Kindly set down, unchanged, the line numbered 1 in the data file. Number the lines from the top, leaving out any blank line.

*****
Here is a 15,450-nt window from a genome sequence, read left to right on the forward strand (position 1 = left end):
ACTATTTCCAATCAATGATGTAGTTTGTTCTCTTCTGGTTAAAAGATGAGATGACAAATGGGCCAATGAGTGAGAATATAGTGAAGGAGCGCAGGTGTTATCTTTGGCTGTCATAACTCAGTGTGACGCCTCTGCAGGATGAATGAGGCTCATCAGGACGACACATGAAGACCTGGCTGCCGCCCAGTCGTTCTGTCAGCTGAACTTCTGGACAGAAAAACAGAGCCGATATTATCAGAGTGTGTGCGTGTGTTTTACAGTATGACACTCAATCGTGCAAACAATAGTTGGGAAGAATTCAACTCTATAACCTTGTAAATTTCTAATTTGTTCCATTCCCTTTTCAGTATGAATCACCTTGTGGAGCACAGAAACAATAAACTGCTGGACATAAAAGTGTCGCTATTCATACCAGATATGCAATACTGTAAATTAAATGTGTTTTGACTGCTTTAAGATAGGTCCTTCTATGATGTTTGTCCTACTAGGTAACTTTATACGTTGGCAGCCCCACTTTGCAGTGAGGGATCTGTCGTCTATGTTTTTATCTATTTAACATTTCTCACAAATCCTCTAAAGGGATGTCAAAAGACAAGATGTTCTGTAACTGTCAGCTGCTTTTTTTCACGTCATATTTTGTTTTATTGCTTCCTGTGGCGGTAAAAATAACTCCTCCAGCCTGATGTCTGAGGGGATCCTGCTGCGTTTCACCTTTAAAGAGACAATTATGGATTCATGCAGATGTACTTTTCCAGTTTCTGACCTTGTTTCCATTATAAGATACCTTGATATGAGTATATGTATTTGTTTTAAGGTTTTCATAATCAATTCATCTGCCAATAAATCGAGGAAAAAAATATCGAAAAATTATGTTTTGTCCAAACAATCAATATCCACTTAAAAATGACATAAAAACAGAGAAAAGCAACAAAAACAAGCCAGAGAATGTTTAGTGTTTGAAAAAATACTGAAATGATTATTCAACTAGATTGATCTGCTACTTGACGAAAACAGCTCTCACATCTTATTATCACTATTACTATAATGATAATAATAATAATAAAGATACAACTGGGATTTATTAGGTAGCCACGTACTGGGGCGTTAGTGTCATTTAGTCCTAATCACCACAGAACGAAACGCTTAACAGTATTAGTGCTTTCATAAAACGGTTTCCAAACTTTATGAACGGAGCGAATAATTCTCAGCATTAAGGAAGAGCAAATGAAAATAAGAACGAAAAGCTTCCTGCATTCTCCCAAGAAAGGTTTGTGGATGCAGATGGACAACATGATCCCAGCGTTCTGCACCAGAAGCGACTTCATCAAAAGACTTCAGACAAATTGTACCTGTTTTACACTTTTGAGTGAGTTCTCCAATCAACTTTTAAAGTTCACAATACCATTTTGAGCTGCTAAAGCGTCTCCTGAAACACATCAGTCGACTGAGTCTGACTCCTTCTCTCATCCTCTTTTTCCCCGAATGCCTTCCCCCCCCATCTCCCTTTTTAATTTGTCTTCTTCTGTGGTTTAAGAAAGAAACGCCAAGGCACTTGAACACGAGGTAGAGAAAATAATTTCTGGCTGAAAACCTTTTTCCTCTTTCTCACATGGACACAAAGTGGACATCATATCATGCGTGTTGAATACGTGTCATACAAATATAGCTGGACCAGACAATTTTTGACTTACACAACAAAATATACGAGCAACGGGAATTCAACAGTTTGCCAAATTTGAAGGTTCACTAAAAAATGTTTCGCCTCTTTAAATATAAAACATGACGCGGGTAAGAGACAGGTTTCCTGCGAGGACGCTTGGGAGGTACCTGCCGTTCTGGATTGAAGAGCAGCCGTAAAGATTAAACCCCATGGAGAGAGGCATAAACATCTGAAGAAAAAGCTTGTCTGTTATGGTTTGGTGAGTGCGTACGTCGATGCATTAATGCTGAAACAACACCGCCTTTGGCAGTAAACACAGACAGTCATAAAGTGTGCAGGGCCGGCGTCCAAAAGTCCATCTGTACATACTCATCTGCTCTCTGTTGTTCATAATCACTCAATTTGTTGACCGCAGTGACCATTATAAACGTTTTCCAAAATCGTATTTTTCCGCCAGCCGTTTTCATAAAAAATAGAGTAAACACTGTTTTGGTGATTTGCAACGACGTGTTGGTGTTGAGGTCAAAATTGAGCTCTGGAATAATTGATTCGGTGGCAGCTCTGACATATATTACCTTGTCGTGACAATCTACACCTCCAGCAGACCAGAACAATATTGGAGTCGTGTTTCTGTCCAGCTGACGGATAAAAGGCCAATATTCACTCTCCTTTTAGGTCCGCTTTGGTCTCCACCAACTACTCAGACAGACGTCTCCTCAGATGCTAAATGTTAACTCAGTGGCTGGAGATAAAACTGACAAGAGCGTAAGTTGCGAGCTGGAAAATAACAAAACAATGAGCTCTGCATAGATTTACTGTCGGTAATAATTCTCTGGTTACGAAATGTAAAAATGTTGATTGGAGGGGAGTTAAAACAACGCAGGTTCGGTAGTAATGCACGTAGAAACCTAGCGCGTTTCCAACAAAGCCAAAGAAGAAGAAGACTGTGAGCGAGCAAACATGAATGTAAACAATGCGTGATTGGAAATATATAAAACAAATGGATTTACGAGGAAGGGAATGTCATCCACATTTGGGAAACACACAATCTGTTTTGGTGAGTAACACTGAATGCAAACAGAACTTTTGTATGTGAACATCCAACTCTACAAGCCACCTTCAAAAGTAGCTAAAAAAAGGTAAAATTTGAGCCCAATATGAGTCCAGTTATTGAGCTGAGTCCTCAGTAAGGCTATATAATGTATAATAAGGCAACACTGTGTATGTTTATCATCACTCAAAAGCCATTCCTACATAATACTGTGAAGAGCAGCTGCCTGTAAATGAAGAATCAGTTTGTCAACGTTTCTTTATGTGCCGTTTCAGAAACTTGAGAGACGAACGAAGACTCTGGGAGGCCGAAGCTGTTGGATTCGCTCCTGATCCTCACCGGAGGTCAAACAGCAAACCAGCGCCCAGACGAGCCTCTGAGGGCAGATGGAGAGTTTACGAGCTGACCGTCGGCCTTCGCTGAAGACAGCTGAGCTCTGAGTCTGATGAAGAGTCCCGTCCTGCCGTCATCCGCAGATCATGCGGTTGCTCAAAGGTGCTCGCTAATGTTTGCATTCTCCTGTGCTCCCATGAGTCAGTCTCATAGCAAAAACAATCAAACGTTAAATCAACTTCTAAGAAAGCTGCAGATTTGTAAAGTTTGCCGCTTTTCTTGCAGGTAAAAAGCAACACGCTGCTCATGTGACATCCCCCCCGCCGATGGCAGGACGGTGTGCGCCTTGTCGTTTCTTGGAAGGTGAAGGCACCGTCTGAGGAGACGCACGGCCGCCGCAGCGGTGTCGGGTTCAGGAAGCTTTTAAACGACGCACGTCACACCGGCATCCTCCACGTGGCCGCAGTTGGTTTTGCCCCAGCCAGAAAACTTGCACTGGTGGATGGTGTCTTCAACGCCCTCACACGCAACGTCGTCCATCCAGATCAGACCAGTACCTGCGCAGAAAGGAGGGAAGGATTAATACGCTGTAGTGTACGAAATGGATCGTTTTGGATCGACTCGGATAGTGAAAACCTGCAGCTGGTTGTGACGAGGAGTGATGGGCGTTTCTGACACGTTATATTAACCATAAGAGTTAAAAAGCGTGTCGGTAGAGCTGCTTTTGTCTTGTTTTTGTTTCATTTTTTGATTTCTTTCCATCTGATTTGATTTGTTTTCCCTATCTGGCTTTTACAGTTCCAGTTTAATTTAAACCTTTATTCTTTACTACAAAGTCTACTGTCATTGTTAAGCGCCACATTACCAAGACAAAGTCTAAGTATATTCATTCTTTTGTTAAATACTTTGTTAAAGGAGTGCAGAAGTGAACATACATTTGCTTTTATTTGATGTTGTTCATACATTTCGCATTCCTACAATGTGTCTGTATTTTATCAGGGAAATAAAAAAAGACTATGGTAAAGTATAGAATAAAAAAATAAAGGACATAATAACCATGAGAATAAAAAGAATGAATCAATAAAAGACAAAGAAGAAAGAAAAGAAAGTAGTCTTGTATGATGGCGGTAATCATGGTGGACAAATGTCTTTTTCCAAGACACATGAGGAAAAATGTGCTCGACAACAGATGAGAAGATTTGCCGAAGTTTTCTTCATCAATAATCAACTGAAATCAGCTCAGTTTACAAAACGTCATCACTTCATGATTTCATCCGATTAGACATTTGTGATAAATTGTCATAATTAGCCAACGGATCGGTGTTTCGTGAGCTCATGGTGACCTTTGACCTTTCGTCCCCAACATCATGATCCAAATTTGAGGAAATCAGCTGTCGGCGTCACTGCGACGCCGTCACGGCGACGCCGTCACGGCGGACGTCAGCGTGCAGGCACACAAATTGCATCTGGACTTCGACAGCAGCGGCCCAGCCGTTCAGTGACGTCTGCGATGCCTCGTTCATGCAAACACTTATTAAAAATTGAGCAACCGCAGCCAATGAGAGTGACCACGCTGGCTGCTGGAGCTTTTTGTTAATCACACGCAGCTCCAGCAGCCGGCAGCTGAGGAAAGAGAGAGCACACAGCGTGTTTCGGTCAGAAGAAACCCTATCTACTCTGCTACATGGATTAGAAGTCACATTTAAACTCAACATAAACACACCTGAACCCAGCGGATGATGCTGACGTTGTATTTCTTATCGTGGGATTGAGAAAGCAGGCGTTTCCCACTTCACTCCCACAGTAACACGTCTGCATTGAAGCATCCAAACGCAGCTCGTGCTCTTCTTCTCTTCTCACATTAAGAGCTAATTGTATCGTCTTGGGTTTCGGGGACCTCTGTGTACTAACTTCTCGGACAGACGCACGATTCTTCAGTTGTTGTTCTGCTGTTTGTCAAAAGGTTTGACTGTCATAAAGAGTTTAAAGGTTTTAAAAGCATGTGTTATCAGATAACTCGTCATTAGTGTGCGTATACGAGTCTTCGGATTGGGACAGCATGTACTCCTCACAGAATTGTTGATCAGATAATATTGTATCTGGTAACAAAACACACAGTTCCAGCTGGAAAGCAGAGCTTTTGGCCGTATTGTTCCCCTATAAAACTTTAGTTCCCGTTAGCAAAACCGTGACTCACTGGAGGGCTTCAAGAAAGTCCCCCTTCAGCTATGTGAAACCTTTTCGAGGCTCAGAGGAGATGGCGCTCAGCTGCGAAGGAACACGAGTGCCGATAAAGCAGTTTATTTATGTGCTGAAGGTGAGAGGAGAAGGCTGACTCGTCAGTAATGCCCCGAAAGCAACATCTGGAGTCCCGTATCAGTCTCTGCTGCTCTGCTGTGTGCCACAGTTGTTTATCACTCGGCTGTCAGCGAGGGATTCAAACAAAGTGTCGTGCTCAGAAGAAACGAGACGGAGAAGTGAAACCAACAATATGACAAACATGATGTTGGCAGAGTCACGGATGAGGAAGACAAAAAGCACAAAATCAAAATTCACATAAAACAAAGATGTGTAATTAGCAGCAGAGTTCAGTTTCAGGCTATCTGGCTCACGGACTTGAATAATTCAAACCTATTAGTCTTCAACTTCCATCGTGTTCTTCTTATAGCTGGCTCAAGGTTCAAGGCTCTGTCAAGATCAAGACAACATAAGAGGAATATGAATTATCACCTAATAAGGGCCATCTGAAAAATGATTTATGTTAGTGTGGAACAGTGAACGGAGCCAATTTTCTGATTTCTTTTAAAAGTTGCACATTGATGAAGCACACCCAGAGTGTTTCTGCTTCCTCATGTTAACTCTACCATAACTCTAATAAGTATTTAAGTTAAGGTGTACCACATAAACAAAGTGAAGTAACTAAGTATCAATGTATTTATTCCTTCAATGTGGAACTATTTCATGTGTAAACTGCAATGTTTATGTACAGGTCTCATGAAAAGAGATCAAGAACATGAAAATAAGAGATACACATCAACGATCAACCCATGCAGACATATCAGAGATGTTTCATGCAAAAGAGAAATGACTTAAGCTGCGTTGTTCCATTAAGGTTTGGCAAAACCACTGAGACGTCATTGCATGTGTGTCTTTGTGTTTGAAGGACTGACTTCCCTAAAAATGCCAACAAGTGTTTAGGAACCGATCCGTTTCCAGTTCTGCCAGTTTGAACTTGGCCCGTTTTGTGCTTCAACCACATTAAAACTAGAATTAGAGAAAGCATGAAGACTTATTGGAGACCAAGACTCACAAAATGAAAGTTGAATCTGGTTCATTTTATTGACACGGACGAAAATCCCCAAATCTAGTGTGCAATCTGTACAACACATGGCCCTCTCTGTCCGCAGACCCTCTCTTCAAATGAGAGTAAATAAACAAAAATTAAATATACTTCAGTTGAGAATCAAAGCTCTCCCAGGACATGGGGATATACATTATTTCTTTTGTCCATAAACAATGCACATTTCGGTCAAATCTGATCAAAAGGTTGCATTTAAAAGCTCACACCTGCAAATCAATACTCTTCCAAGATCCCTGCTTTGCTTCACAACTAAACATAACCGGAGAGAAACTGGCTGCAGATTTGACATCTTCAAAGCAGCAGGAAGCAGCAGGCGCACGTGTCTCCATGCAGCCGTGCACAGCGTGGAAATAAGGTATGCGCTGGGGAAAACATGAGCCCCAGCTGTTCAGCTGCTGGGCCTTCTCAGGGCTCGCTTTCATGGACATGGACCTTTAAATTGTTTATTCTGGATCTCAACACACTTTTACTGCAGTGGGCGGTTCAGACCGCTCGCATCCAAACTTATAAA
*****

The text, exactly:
Here is a 15,450-nt window from a genome sequence, read left to right on the forward strand (position 1 = left end):